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The Fastest Supercomputer on Earth Is Being Deployed Against Coronavirus

Credit: Carlos Jones/ORNL, CC BY 2.0

The US Department of Energy has announced that the Summit supercomputer will be used to attempt to find a treatment or cure for Covid-19, also known as coronavirus. Summit is a 10MW machine built with 4,608 processing nodes. Each node contains 2x Power9 CPUs at 3.07GHz and six Nvidia Volta V100 GPUs. It’s the fastest supercomputer on Earth, with a demonstrated performance of 148.6 petaFLOPS in Linpack and peak performance of over 200 petaFLOPS.

The reason the DoE is tapping the world’s fastest supercomputer for the project is that trying to find methods of inhibiting or attacking a virus is a computationally taxing problem. IBM writes:

When trying to understand new biological compounds, like viruses, researchers in wet labs grow the micro-organism and see how it reacts in real-life to the introduction of new compounds, but this can be a slow process without computers that can perform digital simulations to narrow down the range of potential variables, but even then there are challenges. Computer simulations can examine how different variables react with different viruses, but when each of these individual variables can be comprised of millions or even billions of unique pieces of data and compounded with the need to be run multiple simulations, this can quickly become a very time-intensive process using commodity hardware.

The video below summarizes the work scientists have done using Summit. Thanks to the supercomputer, researchers screened 8,000 compounds in a matter of days and identified 77 potentially beneficial small-molecule compounds that show evidence of inhibiting Covid-19.

“Summit was needed to rapidly get the simulation results we needed. It took us a day or two whereas it would have taken months on a normal computer,” said Jeremy Smith, Governor’s Chair at the University of Tennessee, director of the UT/ORNL Center for Molecular Biophysics, and principal researcher in the study. “Our results don’t mean that we have found a cure or treatment for COVID-19. We are very hopeful, though, that our computational findings will both inform future studies and provide a framework that experimentalists will use to further investigate these compounds.”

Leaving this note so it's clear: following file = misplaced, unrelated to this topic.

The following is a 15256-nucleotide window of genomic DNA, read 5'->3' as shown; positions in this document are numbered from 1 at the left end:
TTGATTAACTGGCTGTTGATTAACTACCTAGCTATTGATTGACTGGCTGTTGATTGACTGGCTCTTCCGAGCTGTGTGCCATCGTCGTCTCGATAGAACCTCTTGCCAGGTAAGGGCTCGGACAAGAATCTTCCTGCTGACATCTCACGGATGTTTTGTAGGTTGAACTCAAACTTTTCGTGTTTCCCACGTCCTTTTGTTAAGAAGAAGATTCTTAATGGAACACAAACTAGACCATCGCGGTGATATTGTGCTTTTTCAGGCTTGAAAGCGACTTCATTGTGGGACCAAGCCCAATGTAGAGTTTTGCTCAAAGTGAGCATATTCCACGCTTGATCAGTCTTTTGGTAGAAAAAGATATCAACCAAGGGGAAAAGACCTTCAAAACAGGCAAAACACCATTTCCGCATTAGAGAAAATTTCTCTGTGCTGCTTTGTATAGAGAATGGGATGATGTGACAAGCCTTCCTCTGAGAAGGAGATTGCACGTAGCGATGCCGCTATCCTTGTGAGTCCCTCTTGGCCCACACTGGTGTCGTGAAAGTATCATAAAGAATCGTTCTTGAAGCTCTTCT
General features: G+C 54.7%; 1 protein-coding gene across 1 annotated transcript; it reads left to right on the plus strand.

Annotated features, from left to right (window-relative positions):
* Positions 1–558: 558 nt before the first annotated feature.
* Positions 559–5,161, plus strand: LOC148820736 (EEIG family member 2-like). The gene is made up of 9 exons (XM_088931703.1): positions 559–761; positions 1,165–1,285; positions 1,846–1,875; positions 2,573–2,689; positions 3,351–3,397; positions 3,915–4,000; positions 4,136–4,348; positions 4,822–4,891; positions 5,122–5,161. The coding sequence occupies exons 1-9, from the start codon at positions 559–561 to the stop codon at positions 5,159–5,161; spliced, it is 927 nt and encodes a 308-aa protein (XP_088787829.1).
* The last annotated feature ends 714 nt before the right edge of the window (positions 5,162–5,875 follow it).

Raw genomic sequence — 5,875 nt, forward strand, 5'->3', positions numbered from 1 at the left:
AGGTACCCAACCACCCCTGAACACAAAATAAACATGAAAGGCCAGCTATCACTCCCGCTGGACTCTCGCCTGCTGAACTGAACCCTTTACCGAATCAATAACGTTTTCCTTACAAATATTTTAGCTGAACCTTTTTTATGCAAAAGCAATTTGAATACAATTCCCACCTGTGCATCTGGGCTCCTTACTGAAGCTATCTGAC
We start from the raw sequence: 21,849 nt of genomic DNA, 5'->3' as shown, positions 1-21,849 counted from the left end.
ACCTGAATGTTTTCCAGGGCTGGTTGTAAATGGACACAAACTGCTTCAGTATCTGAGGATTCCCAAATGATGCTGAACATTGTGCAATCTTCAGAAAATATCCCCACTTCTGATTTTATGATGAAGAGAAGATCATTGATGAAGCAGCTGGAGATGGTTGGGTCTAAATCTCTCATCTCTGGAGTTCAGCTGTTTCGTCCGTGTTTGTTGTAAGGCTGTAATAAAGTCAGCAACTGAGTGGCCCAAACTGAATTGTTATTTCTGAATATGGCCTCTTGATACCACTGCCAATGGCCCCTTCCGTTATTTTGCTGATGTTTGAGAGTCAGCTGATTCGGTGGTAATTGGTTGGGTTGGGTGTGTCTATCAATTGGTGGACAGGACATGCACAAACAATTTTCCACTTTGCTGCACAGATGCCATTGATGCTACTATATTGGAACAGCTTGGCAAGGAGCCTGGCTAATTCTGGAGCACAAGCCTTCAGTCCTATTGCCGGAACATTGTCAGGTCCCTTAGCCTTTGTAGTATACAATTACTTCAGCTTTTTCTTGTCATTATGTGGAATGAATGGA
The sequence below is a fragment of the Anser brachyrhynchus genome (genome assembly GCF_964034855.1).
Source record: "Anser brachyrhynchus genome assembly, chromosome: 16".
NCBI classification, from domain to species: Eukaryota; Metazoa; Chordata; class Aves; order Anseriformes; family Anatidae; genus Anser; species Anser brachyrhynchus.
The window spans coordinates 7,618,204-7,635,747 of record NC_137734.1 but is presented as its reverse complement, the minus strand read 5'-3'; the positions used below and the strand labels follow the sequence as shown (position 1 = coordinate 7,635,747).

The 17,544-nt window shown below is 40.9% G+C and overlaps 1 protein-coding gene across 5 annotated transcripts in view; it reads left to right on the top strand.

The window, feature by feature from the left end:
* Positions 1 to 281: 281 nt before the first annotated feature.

If you’ve read that Covid-19 is similar to SARS in some respects, early investigations of the virus are what led to that conclusion. SARS and coronavirus share some common infection strategies, which has led to some hope that an inhibitory agent can be found. Using Summit, Micholas Smith (not a typo) tested how compounds bonded to the S-protein “spike” to discover which might reduce the chance of successful infection. Since that initial work was done, a more accurate model of the S-protein in coronavirus has been released. The team using Summit is planning to re-run their initial analysis using the more detailed model, which may prune some compounds off the list or vault others to the top.